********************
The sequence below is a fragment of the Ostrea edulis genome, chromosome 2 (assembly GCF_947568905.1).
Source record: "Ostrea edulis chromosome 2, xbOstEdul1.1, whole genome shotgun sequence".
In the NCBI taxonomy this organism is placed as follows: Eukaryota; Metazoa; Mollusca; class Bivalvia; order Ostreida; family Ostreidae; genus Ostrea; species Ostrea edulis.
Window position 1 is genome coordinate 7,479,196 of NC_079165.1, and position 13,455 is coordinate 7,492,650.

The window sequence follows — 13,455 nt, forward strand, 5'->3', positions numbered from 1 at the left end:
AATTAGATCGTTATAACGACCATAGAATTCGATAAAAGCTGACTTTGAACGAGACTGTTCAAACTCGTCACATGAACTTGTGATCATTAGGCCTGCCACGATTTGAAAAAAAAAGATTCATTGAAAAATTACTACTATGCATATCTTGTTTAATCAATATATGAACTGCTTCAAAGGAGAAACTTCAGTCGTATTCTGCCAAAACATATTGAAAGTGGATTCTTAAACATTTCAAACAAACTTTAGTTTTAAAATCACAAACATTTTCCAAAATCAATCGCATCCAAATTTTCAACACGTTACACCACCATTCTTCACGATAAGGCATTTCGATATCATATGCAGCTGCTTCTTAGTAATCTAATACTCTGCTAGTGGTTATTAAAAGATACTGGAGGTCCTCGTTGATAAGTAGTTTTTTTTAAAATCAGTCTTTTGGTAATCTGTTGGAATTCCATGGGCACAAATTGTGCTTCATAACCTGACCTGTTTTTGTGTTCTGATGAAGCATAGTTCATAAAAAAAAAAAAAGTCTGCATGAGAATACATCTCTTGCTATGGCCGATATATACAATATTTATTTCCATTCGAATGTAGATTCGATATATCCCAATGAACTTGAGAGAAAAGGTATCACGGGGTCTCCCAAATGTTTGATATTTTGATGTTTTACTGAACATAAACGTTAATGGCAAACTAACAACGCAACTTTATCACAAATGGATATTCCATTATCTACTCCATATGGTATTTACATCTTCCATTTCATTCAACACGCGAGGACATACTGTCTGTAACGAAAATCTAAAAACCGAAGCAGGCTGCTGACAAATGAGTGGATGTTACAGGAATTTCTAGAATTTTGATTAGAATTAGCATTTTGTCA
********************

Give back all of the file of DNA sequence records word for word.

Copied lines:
The sequence below is a fragment of the Ostrea edulis genome, chromosome 2 (assembly GCF_947568905.1).
Source record: "Ostrea edulis chromosome 2, xbOstEdul1.1, whole genome shotgun sequence".
In the NCBI taxonomy this organism is placed as follows: Eukaryota; Metazoa; Mollusca; class Bivalvia; order Ostreida; family Ostreidae; genus Ostrea; species Ostrea edulis.
Window position 1 is genome coordinate 7,479,196 of NC_079165.1, and position 13,455 is coordinate 7,492,650.

The window sequence follows — 13,455 nt, forward strand, 5'->3', positions numbered from 1 at the left end:
AATTAGATCGTTATAACGACCATAGAATTCGATAAAAGCTGACTTTGAACGAGACTGTTCAAACTCGTCACATGAACTTGTGATCATTAGGCCTGCCACGATTTGAAAAAAAAAGATTCATTGAAAAATTACTACTATGCATATCTTGTTTAATCAATATATGAACTGCTTCAAAGGAGAAACTTCAGTCGTATTCTGCCAAAACATATTGAAAGTGGATTCTTAAACATTTCAAACAAACTTTAGTTTTAAAATCACAAACATTTTCCAAAATCAATCGCATCCAAATTTTCAACACGTTACACCACCATTCTTCACGATAAGGCATTTCGATATCATATGCAGCTGCTTCTTAGTAATCTAATACTCTGCTAGTGGTTATTAAAAGATACTGGAGGTCCTCGTTGATAAGTAGTTTTTTTTAAAATCAGTCTTTTGGTAATCTGTTGGAATTCCATGGGCACAAATTGTGCTTCATAACCTGACCTGTTTTTGTGTTCTGATGAAGCATAGTTCATAAAAAAAAAAAAAGTCTGCATGAGAATACATCTCTTGCTATGGCCGATATATACAATATTTATTTCCATTCGAATGTAGATTCGATATATCCCAATGAACTTGAGAGAAAAGGTATCACGGGGTCTCCCAAATGTTTGATATTTTGATGTTTTACTGAACATAAACGTTAATGGCAAACTAACAACGCAACTTTATCACAAATGGATATTCCATTATCTACTCCATATGGTATTTACATCTTCCATTTCATTCAACACGCGAGGACATACTGTCTGTAACGAAAATCTAAAAACCGAAGCAGGCTGCTGACAAATGAGTGGATGTTACAGGAATTTCTAGAATTTTGATTAGAATTAGCATTTTGTCA